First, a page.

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Psychiatric disorder in detained male adolescents as risk factor for serious recidivism
Curium-LUMC, Oegstgeest, Netherlands . (CAPS)
Department of Child Psychiatry, Curium-Leiden University Medical Center, Oegstgeest, Netherlands; Department of Forensic Youth Psychiatry, VU University Medical Center, Amsterdam, Netherlands .
Curium-LUMC, Oegstgeest, Netherlands .
Curium-LUMC, Oegstgeest, Netherlands .
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2011 (English)In: Canadian journal of psychiatry, ISSN 0706-7437, Vol. 56, no 1, 44-50 p.Article in journal (Refereed) Published
Abstract [en]

OBJECTIVE: A growing body of research consistently shows that detained minors bear substantial mental health needs. However, the relation between mental disorder and criminal recidivism has largely remained unexplored. Our study examines whether psychiatric disorders increase the likelihood of recidivism after controlling for time at risk, criminal history, and the presence of other disorders.

METHOD: Participants (n = 232) were detained male adolescents from all 3 youth detention centres in Flanders, Belgium, who were interviewed with the Diagnostic Interview Schedule for Children, Version IV. Two to 4 years later, information on serious recidivism was retrieved from the official judicial registration system. Serious recidivism was defined as having at least one arrest charge for violent, severe property crime, or substance-related offences.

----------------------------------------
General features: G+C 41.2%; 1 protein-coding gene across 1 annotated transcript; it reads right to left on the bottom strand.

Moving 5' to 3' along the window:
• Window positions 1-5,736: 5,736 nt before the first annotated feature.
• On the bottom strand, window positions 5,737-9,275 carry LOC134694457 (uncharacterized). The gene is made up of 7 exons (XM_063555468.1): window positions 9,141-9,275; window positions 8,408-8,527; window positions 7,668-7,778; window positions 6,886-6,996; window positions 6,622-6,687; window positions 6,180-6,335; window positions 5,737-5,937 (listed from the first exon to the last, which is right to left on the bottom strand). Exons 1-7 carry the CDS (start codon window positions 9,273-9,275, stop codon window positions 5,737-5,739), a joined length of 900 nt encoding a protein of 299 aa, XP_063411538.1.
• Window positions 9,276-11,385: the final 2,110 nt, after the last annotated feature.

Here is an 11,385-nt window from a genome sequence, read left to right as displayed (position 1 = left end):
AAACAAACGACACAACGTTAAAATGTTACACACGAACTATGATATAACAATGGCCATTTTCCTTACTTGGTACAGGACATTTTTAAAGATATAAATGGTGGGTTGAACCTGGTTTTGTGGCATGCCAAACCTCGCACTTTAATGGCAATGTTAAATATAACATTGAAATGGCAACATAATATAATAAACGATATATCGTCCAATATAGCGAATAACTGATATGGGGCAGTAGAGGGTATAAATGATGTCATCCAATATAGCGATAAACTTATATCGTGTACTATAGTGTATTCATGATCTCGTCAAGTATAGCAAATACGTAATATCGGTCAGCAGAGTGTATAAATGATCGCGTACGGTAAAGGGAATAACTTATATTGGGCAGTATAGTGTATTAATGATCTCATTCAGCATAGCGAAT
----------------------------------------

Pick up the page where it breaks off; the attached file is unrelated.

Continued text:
RESULTS: Serious recidivism was high, with 81% (n = 191) of the participants being rearrested. Psychiatric disorders predicted neither serious recidivism in general nor violent and severe property recidivism. However, other drug use disorder (OR 2.41; 95% CI 1.22 to 4.75) and general comorbidity (OR 2.64; 95% CI 1.40 to 4.99) were significantly predictive of substance-related recidivism.

CONCLUSION: Common psychiatric disorders in detained male adolescents do not significantly increase the likelihood of subsequent arrests, with the exception that substance use disorders appear to increase the risk of later substance-related recidivism. Effective treatment of these disorders may prevent detained juveniles to experience the detrimental outcomes associated with substance-related crimes as adults (for example, mental illness).

Place, publisher, year, edition, pages
2011. Vol. 56, no 1, 44-50 p.
Keyword [en]
Criminality; Forensic psychiatry; Risk factors
National Category
Psychology (excluding Applied Psychology)
Research subject
Psychiatry; Psychology
Identifiers
URN: urn:nbn:se:oru:diva-44158ISI: 000287272900007PubMedID: 21324242Scopus ID: 2-s2.0-79951593903OAI: oai:DiVA.org:oru-44158DiVA: diva2:801176
Note

Funding Agency:

Ghent University

Available from: 2015-04-08 Created: 2015-04-08 Last updated: 2017-10-17Bibliographically approved

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